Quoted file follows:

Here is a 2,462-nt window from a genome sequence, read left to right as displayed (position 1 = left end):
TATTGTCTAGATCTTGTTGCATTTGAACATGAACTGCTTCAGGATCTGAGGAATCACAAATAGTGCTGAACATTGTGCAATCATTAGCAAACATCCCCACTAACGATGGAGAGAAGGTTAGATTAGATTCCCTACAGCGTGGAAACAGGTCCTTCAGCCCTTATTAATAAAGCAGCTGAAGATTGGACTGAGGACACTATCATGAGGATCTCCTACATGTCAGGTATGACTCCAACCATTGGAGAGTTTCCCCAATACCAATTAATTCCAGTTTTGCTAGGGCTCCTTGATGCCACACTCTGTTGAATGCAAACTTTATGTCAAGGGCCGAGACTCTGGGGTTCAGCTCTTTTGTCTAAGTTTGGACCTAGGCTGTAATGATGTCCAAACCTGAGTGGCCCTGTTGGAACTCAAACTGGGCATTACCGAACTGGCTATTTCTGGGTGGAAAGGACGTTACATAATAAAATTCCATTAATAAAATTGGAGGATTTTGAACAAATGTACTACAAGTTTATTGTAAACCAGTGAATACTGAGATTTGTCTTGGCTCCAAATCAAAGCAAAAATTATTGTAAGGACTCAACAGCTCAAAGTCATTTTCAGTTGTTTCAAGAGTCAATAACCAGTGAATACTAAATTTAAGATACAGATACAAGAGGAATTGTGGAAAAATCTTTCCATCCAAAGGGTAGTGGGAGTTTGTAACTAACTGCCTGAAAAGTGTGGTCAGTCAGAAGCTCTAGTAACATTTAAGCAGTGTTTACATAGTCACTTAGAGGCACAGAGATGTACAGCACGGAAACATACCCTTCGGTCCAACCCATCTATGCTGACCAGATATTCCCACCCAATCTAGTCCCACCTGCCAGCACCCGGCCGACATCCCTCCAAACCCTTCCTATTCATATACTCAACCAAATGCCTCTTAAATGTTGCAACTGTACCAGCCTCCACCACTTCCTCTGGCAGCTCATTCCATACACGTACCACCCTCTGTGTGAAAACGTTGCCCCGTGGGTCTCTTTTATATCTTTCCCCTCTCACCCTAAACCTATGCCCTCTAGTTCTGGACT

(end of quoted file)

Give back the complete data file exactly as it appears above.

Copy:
Here is a 2,462-nt window from a genome sequence, read left to right as displayed (position 1 = left end):
TATTGTCTAGATCTTGTTGCATTTGAACATGAACTGCTTCAGGATCTGAGGAATCACAAATAGTGCTGAACATTGTGCAATCATTAGCAAACATCCCCACTAACGATGGAGAGAAGGTTAGATTAGATTCCCTACAGCGTGGAAACAGGTCCTTCAGCCCTTATTAATAAAGCAGCTGAAGATTGGACTGAGGACACTATCATGAGGATCTCCTACATGTCAGGTATGACTCCAACCATTGGAGAGTTTCCCCAATACCAATTAATTCCAGTTTTGCTAGGGCTCCTTGATGCCACACTCTGTTGAATGCAAACTTTATGTCAAGGGCCGAGACTCTGGGGTTCAGCTCTTTTGTCTAAGTTTGGACCTAGGCTGTAATGATGTCCAAACCTGAGTGGCCCTGTTGGAACTCAAACTGGGCATTACCGAACTGGCTATTTCTGGGTGGAAAGGACGTTACATAATAAAATTCCATTAATAAAATTGGAGGATTTTGAACAAATGTACTACAAGTTTATTGTAAACCAGTGAATACTGAGATTTGTCTTGGCTCCAAATCAAAGCAAAAATTATTGTAAGGACTCAACAGCTCAAAGTCATTTTCAGTTGTTTCAAGAGTCAATAACCAGTGAATACTAAATTTAAGATACAGATACAAGAGGAATTGTGGAAAAATCTTTCCATCCAAAGGGTAGTGGGAGTTTGTAACTAACTGCCTGAAAAGTGTGGTCAGTCAGAAGCTCTAGTAACATTTAAGCAGTGTTTACATAGTCACTTAGAGGCACAGAGATGTACAGCACGGAAACATACCCTTCGGTCCAACCCATCTATGCTGACCAGATATTCCCACCCAATCTAGTCCCACCTGCCAGCACCCGGCCGACATCCCTCCAAACCCTTCCTATTCATATACTCAACCAAATGCCTCTTAAATGTTGCAACTGTACCAGCCTCCACCACTTCCTCTGGCAGCTCATTCCATACACGTACCACCCTCTGTGTGAAAACGTTGCCCCGTGGGTCTCTTTTATATCTTTCCCCTCTCACCCTAAACCTATGCCCTCTAGTTCTGGACT